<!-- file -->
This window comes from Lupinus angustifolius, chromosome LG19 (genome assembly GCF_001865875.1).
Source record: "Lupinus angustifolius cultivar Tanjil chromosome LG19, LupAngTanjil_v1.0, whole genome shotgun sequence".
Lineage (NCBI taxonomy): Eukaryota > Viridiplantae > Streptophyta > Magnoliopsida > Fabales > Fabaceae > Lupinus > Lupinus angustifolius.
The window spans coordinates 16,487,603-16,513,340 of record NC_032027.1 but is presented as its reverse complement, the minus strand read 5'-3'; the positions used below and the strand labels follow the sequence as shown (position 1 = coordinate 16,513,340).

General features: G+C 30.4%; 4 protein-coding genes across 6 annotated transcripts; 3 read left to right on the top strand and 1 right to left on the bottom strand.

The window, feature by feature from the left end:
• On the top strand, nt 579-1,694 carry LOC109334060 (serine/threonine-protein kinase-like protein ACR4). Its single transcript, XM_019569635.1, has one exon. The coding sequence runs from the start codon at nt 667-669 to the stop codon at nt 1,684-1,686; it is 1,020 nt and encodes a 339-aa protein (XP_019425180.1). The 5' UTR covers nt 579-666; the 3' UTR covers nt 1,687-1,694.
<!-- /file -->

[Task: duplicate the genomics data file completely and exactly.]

This window comes from Lupinus angustifolius, chromosome LG19 (genome assembly GCF_001865875.1).
Source record: "Lupinus angustifolius cultivar Tanjil chromosome LG19, LupAngTanjil_v1.0, whole genome shotgun sequence".
Lineage (NCBI taxonomy): Eukaryota > Viridiplantae > Streptophyta > Magnoliopsida > Fabales > Fabaceae > Lupinus > Lupinus angustifolius.
The window spans coordinates 16,487,603-16,513,340 of record NC_032027.1 but is presented as its reverse complement, the minus strand read 5'-3'; the positions used below and the strand labels follow the sequence as shown (position 1 = coordinate 16,513,340).

General features: G+C 30.4%; 4 protein-coding genes across 6 annotated transcripts; 3 read left to right on the top strand and 1 right to left on the bottom strand.

The window, feature by feature from the left end:
• On the top strand, nt 579-1,694 carry LOC109334060 (serine/threonine-protein kinase-like protein ACR4). Its single transcript, XM_019569635.1, has one exon. The coding sequence runs from the start codon at nt 667-669 to the stop codon at nt 1,684-1,686; it is 1,020 nt and encodes a 339-aa protein (XP_019425180.1). The 5' UTR covers nt 579-666; the 3' UTR covers nt 1,687-1,694.